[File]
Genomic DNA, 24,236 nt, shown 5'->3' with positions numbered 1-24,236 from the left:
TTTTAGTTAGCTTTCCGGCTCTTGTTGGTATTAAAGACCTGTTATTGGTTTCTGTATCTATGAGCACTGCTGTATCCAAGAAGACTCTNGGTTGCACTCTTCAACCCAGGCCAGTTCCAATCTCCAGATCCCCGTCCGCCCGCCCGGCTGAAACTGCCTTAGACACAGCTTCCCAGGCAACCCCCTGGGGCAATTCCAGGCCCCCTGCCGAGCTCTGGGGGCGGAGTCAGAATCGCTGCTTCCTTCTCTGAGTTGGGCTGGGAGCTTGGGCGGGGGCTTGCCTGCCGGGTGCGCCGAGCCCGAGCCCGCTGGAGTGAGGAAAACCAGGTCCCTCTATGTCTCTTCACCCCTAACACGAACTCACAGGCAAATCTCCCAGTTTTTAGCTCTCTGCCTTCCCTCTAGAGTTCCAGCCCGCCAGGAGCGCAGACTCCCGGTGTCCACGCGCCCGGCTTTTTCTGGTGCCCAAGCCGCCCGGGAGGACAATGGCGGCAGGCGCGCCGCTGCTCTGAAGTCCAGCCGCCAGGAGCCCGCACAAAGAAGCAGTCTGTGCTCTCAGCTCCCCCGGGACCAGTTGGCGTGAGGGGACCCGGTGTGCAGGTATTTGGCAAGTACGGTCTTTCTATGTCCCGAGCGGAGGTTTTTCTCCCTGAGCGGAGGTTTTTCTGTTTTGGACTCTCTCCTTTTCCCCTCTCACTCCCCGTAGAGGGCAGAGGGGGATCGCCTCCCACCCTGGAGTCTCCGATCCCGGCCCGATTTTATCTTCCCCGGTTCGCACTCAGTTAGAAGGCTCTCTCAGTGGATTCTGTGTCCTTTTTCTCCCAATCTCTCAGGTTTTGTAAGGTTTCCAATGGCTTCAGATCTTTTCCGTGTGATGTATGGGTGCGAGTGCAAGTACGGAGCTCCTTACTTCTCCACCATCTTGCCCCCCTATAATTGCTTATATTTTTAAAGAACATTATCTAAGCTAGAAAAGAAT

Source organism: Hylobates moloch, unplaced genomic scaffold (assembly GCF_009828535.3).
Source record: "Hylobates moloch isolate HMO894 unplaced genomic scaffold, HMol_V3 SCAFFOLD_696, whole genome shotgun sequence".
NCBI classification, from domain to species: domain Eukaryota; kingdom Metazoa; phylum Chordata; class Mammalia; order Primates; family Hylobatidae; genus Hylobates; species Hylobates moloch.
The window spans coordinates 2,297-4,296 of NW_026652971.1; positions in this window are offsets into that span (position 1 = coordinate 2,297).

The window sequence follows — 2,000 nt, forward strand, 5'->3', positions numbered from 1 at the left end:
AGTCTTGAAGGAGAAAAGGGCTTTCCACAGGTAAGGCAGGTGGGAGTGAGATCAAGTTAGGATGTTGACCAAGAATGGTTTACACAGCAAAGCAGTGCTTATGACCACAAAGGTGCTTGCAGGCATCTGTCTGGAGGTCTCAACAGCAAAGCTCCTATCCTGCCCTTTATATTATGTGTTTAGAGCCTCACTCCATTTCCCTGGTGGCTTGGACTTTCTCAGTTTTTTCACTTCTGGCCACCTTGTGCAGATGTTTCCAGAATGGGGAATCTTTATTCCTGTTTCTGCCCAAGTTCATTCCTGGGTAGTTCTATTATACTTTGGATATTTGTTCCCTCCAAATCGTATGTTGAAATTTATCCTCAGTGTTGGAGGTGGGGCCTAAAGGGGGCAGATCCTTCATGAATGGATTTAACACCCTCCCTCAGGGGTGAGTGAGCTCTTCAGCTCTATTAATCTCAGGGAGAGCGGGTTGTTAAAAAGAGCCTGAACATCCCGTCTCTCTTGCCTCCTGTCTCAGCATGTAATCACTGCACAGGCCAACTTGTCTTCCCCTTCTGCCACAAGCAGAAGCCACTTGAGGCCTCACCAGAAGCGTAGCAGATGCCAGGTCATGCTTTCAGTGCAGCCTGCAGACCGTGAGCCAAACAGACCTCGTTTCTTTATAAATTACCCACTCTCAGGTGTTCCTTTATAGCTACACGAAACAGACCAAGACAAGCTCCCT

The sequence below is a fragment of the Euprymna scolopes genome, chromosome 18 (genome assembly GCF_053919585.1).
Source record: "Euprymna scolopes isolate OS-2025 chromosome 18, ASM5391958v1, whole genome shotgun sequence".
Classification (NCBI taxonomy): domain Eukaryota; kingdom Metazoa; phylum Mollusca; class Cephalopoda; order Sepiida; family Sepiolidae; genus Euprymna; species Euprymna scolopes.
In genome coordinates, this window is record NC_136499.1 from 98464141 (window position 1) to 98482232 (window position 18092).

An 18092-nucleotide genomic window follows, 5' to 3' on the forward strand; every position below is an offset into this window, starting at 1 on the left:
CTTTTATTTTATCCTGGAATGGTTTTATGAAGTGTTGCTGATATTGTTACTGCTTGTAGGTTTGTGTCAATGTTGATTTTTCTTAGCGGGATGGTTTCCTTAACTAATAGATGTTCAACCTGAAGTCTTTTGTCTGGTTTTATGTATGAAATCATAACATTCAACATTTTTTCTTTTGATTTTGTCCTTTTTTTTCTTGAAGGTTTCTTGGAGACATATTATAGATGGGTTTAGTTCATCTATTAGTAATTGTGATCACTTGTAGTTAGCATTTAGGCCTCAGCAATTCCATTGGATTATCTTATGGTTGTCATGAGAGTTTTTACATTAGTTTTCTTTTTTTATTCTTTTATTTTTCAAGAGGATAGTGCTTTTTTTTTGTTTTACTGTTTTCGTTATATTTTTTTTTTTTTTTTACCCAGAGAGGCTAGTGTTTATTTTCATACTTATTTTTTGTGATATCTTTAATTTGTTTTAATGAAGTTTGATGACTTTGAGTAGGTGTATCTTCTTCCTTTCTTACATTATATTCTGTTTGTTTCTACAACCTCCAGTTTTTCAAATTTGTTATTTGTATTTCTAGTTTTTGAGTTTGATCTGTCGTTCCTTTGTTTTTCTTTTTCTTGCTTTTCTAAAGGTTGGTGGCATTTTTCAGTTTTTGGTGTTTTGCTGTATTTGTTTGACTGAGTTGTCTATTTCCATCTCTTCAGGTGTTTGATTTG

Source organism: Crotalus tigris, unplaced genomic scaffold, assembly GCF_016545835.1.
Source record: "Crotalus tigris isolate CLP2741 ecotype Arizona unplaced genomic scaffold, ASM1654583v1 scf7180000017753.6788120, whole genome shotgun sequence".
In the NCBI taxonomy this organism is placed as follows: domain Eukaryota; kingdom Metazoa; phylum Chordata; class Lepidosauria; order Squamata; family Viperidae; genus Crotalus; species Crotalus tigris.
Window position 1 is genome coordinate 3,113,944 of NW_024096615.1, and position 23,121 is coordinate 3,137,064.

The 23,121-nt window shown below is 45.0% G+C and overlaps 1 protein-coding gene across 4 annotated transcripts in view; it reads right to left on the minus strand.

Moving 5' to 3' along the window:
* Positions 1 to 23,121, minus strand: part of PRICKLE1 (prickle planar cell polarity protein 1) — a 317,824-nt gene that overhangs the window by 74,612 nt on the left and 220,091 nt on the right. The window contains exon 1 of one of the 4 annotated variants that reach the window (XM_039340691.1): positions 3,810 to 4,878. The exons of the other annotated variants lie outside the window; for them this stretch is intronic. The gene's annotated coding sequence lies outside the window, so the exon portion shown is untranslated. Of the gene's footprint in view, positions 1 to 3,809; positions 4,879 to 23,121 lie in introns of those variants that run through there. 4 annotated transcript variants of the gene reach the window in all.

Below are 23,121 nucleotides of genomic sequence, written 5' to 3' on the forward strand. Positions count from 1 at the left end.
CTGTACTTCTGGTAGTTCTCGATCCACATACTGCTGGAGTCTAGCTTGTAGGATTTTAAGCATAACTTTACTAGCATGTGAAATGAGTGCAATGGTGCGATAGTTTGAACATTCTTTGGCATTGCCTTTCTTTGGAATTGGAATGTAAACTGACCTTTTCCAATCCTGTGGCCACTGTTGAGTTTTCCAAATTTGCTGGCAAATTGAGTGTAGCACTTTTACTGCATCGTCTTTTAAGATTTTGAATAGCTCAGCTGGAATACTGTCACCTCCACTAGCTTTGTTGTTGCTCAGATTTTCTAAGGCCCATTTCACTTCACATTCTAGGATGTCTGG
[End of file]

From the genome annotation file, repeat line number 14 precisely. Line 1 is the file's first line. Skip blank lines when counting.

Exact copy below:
CTTTTATTTTATCCTGGAATGGTTTTATGAAGTGTTGCTGATATTGTTACTGCTTGTAGGTTTGTGTCAATGTTGATTTTTCTTAGCGGGATGGTTTCCTTAACTAATAGATGTTCAACCTGAAGTCTTTTGTCTGGTTTTATGTATGAAATCATAACATTCAACATTTTTTCTTTTGATTTTGTCCTTTTTTTTCTTGAAGGTTTCTTGGAGACATATTATAGATGGGTTTAGTTCATCTATTAGTAATTGTGATCACTTGTAGTTAGCATTTAGGCCTCAGCAATTCCATTGGATTATCTTATGGTTGTCATGAGAGTTTTTACATTAGTTTTCTTTTTTTATTCTTTTATTTTTCAAGAGGATAGTGCTTTTTTTTTGTTTTACTGTTTTCGTTATATTTTTTTTTTTTTTTTACCCAGAGAGGCTAGTGTTTATTTTCATACTTATTTTTTGTGATATCTTTAATTTGTTTTAATGAAGTTTGATGACTTTGAGTAGGTGTATCTTCTTCCTTTCTTACATTATATTCTGTTTGTTTCTACAACCTCCAGTTTTTCAAATTTGTTATTTGTATTTCTAGTTTTTGAGTTTGATCTGTCGTTCCTTTGTTTTTCTTTTTCTTGCTTTTCTAAAGGTTGGTGGCATTTTTCAGTTTTTGGTGTTTTGCTGTATTTGTTTGACTGAGTTGTCTATTTCCATCTCTTCAGGTGTTTGATTTG